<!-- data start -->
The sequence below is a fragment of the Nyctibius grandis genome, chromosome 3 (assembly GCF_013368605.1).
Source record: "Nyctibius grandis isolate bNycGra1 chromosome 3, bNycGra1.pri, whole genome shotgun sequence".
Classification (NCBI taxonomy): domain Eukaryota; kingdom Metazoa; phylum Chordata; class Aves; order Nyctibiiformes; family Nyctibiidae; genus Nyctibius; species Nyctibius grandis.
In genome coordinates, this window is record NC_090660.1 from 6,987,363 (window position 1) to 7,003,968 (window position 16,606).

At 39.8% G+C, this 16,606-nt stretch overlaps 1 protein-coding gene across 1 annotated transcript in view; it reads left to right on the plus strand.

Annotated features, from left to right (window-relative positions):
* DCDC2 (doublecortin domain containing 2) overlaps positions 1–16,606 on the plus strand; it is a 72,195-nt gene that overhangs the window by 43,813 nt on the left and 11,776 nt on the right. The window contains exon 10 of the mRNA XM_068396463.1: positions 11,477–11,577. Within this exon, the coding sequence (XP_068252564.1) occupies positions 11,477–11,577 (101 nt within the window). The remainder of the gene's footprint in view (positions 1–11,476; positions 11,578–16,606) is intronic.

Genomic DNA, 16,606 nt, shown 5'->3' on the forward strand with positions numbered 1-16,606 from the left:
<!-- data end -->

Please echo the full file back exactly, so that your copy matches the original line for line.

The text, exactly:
The sequence below is a fragment of the Nyctibius grandis genome, chromosome 3 (assembly GCF_013368605.1).
Source record: "Nyctibius grandis isolate bNycGra1 chromosome 3, bNycGra1.pri, whole genome shotgun sequence".
Classification (NCBI taxonomy): domain Eukaryota; kingdom Metazoa; phylum Chordata; class Aves; order Nyctibiiformes; family Nyctibiidae; genus Nyctibius; species Nyctibius grandis.
In genome coordinates, this window is record NC_090660.1 from 6,987,363 (window position 1) to 7,003,968 (window position 16,606).

At 39.8% G+C, this 16,606-nt stretch overlaps 1 protein-coding gene across 1 annotated transcript in view; it reads left to right on the plus strand.

Annotated features, from left to right (window-relative positions):
* DCDC2 (doublecortin domain containing 2) overlaps positions 1–16,606 on the plus strand; it is a 72,195-nt gene that overhangs the window by 43,813 nt on the left and 11,776 nt on the right. The window contains exon 10 of the mRNA XM_068396463.1: positions 11,477–11,577. Within this exon, the coding sequence (XP_068252564.1) occupies positions 11,477–11,577 (101 nt within the window). The remainder of the gene's footprint in view (positions 1–11,476; positions 11,578–16,606) is intronic.

Genomic DNA, 16,606 nt, shown 5'->3' on the forward strand with positions numbered 1-16,606 from the left: